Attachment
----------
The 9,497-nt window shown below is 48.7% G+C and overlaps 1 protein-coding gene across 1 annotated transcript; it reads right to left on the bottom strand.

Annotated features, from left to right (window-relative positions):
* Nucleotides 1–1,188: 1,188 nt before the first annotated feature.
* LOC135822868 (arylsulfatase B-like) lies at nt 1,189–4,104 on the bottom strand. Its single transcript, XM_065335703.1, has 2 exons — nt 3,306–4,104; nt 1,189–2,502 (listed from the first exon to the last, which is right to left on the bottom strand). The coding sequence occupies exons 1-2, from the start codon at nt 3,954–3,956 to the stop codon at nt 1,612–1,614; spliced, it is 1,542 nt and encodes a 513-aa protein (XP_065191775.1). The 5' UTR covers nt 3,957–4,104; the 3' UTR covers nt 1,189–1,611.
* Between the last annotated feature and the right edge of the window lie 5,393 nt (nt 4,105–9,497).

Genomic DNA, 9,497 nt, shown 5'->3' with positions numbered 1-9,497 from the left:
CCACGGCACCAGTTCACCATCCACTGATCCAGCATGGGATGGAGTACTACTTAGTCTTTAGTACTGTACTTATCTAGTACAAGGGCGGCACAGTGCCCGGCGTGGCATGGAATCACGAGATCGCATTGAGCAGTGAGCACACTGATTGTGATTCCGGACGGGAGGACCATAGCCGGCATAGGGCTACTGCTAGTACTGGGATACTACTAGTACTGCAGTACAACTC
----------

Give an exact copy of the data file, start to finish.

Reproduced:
The 9,497-nt window shown below is 48.7% G+C and overlaps 1 protein-coding gene across 1 annotated transcript; it reads right to left on the bottom strand.

Annotated features, from left to right (window-relative positions):
* Nucleotides 1–1,188: 1,188 nt before the first annotated feature.
* LOC135822868 (arylsulfatase B-like) lies at nt 1,189–4,104 on the bottom strand. Its single transcript, XM_065335703.1, has 2 exons — nt 3,306–4,104; nt 1,189–2,502 (listed from the first exon to the last, which is right to left on the bottom strand). The coding sequence occupies exons 1-2, from the start codon at nt 3,954–3,956 to the stop codon at nt 1,612–1,614; spliced, it is 1,542 nt and encodes a 513-aa protein (XP_065191775.1). The 5' UTR covers nt 3,957–4,104; the 3' UTR covers nt 1,189–1,611.
* Between the last annotated feature and the right edge of the window lie 5,393 nt (nt 4,105–9,497).

Genomic DNA, 9,497 nt, shown 5'->3' with positions numbered 1-9,497 from the left:
CCACGGCACCAGTTCACCATCCACTGATCCAGCATGGGATGGAGTACTACTTAGTCTTTAGTACTGTACTTATCTAGTACAAGGGCGGCACAGTGCCCGGCGTGGCATGGAATCACGAGATCGCATTGAGCAGTGAGCACACTGATTGTGATTCCGGACGGGAGGACCATAGCCGGCATAGGGCTACTGCTAGTACTGGGATACTACTAGTACTGCAGTACAACTC